Date set for Stoke Hammond bypass improvements

Work on resurfacing the Stoke Hammond and Western Linslade Bypasses (A4146) will start on Monday August 13, Buckinghamshire County Council announced today (Monday 23 July).

The £4.5 million investment in renewing the five-mile dual carriageway surface will take around eight weeks.

The work involves removing the entire surface course, which has a number of surface defects, and, in areas where investigations have found structural weakness, replacing some of the lower layers.

Mark Shaw, Buckinghamshire County Council Deputy Leader and Transport Cabinet Member, said: “Spending £4.5m on resurfacing theStoke Hammond and Western Linslade Bypasses is another example of our commitment to invest in Buckinghamshire’s roads. This year we’re investing almost £25m in improving our roads.”

Up to three resurfacing teams will work at various points along the route. Each carriageway will close completely for around four weeks – starting with the Milton Keynes-bound lanes – to enable resurfacing of the road and roundabouts to be done more quickly. The Wing-bound carriageway will remain open until it’s resurfaced in September.

During closures, work teams will take the opportunity to do normal maintenance work.

Mark said the decision to opt for alternate full carriageway closures gave contractors a clear run along the five-mile length, to get the job done more quickly, to better control costs, and to maintain road safety for motorists.

Signs go out from today (Monday 23 July) to alert motorists to the work and diversions.

Traffic from the Aylesbury direction on the A418 will divert from the A4146 roundabout at the Wing end, via the Leighton Buzzard bypass, A505, and A5 to meet the A4146 again at Kelly’s Kitchen roundabout just outside Bletchley.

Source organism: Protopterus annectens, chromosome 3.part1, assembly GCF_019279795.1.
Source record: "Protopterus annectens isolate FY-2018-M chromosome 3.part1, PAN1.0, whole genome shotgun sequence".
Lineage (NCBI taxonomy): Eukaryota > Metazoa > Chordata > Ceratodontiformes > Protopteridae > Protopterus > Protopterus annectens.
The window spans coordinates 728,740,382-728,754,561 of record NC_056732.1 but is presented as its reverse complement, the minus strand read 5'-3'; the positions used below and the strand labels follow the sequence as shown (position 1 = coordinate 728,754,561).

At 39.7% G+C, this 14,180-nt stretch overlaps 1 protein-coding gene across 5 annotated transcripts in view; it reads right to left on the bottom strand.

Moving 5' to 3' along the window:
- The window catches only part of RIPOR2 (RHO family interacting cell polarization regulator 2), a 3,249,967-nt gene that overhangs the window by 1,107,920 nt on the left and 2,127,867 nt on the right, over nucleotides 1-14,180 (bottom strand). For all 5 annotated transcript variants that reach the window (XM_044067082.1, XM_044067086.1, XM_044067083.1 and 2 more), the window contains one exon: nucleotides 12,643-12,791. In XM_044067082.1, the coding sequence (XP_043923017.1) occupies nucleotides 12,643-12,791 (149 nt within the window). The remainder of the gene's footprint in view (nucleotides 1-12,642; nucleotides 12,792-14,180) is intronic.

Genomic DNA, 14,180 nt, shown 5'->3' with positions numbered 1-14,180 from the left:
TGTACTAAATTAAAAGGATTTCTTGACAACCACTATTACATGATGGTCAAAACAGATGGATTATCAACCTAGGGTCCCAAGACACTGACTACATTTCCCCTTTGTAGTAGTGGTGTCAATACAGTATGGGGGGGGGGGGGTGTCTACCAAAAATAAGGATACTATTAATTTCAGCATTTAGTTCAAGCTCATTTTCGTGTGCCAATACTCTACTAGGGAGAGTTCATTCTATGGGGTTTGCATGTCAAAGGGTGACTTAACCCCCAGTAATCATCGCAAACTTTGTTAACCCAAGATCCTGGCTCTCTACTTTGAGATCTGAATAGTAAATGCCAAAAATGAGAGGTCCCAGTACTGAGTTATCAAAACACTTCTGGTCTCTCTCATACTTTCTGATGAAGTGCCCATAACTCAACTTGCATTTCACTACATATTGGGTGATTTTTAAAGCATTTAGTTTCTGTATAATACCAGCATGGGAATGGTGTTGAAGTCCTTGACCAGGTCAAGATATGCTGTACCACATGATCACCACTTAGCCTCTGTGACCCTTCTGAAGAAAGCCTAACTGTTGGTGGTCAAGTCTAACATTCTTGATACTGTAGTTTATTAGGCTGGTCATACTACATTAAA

Traffic from the Milton Keynes and Bletchley directions will divert on to the A5 at Kelly’s Kitchen roundabout, via the A505 andLeighton Buzzard bypass to join the A418 at the roundabout near Wing.

“I appreciate that road works aren’t possible without some degree of inconvenience, and I apologise in advance for this,” said Mark. “While we anticipate these diversions will deal with most traffic, I’ve no doubt drivers with local knowledge will find their own way. However, we’ve got open ears, and we’ll always listen to affected parishes to see how we can help tackle any local issues.

“I believe this comparatively short burst of pain will be worth it for the many years of ‘gain’, and we’ll have a very good bypass road surface once again.”

During the eight-week project the 60-strong work teams will lay about 25,000 tonnes of surfacing material over 140,000 square metres of road – the equivalent area of 13 football pitches.

The work will be done by Eurovia Surfacing, and Transport for Buckinghamshire will oversee the project.

Updated information, along with detail of the works schedule, will be published on the road improvements page of the County Council website: